Written by Vanamali Hermans
My hometown, Murwillumbah, is carved up by the Tweed River. It flows through this place, Bundjalung country, until it reaches the coast and joins with the ocean. The river is everywhere. It follows you through town and unfurls out into the surrounding villages. Much of my childhood revolves around the river – hot summers learning how to swim, graduation photos along the riverbank, scattering ashes of family into the water. The river is constant, and I can’t imagine life here without it. When I leave, its flow is etched in my memory.
When I return home, there are times when the river creeps closer and comes to meet me. It is April, and the floods have hit later than usual. The Tweed River has burst its banks and half the town is submerged. Creeks and tributaries run brown, and waterlogged possessions line the streets. When I was younger, the floods were exciting; waiting in anticipation to see if the bridge would go under, being sent home early from school. Now the water disrupts life. I feel trapped scrolling social media, cut off from the world around me.
I am sitting on the banks of the Murrumbidgee River. It is boxing day, and the fires have started. The sky is hazy, but we can still breathe. None of us have bought masks yet. I
smother myself in sunscreen and slide into the river. The water holds me as gravity dissipates. I feel relief in my joints, swimming is good for chronic pain. I want to ask the river how my body feels to hold – if it notices its difference. I float on my back, staring at the casuarinas overhead. I don’t think it does.
Time has rewound.
I peel the cling-wrap back from an egg and lettuce sandwich and toss a bit of crust to a wary gull. Here the Tweed River smells of salt, and the water strikes against its rocky barrier with more violence than it does upstream, where the river is closer to the mountains. I am hiding out the back of the hospital, taking a break from fluorescent lights and lino that reeks of disinfectant. In a couple of day’s time we’ll transfer mum into a manual wheelchair, and she too will get to hide out here with me, if only temporarily. It is the first time in months she’ll feel the sun on her skin. We’ll share a ciggie as we watch the river.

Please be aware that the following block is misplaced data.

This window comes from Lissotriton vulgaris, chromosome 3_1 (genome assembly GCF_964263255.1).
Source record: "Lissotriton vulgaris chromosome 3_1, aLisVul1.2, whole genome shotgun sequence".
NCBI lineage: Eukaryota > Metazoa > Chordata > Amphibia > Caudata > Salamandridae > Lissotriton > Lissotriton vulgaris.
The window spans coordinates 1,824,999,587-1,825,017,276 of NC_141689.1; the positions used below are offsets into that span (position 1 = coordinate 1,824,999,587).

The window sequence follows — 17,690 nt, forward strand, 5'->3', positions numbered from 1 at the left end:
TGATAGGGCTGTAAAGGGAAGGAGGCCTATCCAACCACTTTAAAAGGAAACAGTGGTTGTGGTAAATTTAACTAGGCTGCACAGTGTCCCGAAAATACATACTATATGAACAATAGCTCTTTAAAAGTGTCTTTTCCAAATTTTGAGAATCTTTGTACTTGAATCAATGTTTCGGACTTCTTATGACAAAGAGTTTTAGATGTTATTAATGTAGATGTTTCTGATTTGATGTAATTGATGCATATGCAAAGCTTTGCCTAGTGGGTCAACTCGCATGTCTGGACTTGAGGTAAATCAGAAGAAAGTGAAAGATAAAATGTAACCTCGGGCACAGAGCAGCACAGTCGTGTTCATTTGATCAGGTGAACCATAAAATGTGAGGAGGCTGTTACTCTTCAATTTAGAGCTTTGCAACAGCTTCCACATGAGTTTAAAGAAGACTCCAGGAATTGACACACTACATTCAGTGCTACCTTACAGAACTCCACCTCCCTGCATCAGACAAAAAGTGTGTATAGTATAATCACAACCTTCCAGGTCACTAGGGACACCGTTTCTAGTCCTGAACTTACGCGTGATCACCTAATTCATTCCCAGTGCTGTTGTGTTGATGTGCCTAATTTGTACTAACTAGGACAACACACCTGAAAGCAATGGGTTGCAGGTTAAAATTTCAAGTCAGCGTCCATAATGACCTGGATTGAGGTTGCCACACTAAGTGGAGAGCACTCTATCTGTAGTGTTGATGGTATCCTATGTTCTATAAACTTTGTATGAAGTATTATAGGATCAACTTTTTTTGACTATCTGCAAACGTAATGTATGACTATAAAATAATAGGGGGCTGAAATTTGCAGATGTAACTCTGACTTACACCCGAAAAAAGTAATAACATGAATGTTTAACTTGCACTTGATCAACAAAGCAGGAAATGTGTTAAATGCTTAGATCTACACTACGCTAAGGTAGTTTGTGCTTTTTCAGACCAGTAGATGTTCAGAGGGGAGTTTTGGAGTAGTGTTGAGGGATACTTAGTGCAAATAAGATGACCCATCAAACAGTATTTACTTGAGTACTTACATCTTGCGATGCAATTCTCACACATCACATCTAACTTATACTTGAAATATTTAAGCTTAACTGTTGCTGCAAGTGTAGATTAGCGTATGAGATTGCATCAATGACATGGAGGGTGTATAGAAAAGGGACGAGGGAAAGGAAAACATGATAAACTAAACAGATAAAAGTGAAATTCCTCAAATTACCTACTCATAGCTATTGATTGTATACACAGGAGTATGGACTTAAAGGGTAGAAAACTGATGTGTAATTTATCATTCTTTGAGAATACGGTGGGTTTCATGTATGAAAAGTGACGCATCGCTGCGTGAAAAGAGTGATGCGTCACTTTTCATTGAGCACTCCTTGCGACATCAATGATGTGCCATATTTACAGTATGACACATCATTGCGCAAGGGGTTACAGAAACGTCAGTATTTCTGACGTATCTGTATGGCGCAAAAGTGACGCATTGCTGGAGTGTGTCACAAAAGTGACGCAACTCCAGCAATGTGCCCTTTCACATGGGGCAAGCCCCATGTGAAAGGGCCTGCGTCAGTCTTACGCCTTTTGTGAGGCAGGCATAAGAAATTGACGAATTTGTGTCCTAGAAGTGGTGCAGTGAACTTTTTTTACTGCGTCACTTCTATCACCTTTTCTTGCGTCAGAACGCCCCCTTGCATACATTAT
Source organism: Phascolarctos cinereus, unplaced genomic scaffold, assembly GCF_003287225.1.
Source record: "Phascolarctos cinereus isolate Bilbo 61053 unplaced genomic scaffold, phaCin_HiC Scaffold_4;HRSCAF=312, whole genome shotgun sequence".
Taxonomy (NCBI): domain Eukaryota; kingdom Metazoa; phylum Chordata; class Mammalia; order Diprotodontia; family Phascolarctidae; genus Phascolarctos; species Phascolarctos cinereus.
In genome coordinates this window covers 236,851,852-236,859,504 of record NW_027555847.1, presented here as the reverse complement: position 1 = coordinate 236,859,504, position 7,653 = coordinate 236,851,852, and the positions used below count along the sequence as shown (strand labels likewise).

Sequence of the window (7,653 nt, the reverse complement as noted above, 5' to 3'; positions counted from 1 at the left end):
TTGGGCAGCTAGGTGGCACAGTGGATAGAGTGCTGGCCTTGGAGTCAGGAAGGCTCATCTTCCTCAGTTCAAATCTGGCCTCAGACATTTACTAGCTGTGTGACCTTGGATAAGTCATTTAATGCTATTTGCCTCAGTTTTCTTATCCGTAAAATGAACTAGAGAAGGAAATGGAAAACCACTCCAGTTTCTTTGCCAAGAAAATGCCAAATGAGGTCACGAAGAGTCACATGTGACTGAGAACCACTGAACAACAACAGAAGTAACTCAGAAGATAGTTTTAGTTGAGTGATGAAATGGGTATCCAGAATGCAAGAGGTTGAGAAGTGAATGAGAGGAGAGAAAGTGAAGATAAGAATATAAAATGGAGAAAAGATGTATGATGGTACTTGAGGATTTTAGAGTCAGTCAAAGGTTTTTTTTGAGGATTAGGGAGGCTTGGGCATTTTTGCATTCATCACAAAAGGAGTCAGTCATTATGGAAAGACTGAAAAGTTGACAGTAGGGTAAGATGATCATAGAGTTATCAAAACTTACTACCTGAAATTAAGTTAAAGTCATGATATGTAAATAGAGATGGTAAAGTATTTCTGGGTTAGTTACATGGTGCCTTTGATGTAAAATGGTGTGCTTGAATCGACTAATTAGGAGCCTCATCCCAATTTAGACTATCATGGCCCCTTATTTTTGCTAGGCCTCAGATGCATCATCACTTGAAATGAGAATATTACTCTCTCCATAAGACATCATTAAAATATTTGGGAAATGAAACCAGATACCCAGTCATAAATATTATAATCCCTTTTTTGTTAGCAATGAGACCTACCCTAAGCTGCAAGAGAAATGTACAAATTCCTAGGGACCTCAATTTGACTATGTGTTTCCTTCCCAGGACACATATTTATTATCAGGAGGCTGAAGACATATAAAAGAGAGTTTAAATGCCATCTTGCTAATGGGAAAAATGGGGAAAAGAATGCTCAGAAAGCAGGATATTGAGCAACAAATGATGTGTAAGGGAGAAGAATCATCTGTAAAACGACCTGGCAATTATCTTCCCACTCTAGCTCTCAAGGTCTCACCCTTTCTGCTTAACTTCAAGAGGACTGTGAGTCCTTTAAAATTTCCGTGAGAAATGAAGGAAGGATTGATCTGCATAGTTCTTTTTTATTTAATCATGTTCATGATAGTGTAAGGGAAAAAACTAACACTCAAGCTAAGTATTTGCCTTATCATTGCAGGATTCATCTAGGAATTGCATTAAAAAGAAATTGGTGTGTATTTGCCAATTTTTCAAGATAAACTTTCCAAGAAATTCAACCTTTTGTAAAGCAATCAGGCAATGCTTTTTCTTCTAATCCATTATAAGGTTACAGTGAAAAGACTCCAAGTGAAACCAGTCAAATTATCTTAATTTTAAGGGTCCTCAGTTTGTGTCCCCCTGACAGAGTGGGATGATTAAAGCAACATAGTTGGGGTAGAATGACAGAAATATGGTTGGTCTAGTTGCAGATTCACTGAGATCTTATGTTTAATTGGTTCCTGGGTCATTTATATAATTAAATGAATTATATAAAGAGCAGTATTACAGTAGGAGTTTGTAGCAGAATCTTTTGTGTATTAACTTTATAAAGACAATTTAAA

Fast forward. To a different time and different place.
I am farther south, on the banks of the Milawa Billa, the Murray River. The sun is setting, and dusk sits softly on the water. We are travelling back home after visiting Djab Wurrung. Mum has just died, and time has lost all form, bleeding into itself. We’ve stopped in Albury to get fuel and end up visiting the sculpture walk along the river. It is nice to rest and listen to the pelicans as they talk to the wetlands. I wish I knew what they were saying.
Time keeps moving forward.
Mum has been cremated and I am back here, followed by the river again. We find our way to Korrumbyn creek, where I first swam as a baby, and where mum requested to come back to. The water is low as drought continues to suck country dry. It is painful to leave her here. When I come back for mum, many months later, the road to Korrumbyn creek is blocked off. Road and National Park Closed due to COVID-19. We jump the gate and wade through the rain to meet her. She has probably flowed into the Tweed River by now – it is hard to tell if any part of her has stayed.
Like time, these rivers weave in and out of view. I am held by them through pain, through grief, and through joy. When the world has stopped, the flow of their waters brings me back to the living. It is impossible to feel time collapse in on itself, to become stuck in stagnant sorrow when I watch their currents move forward. I often think of the many others that have been carried forward in this same way.
My hope is that these rivers know how they have shaped me. It is through their waters that I have learnt to hold others as they have held me. I feel bound by them, as they continue to cycle through my life. I know I will speak to them, again and again.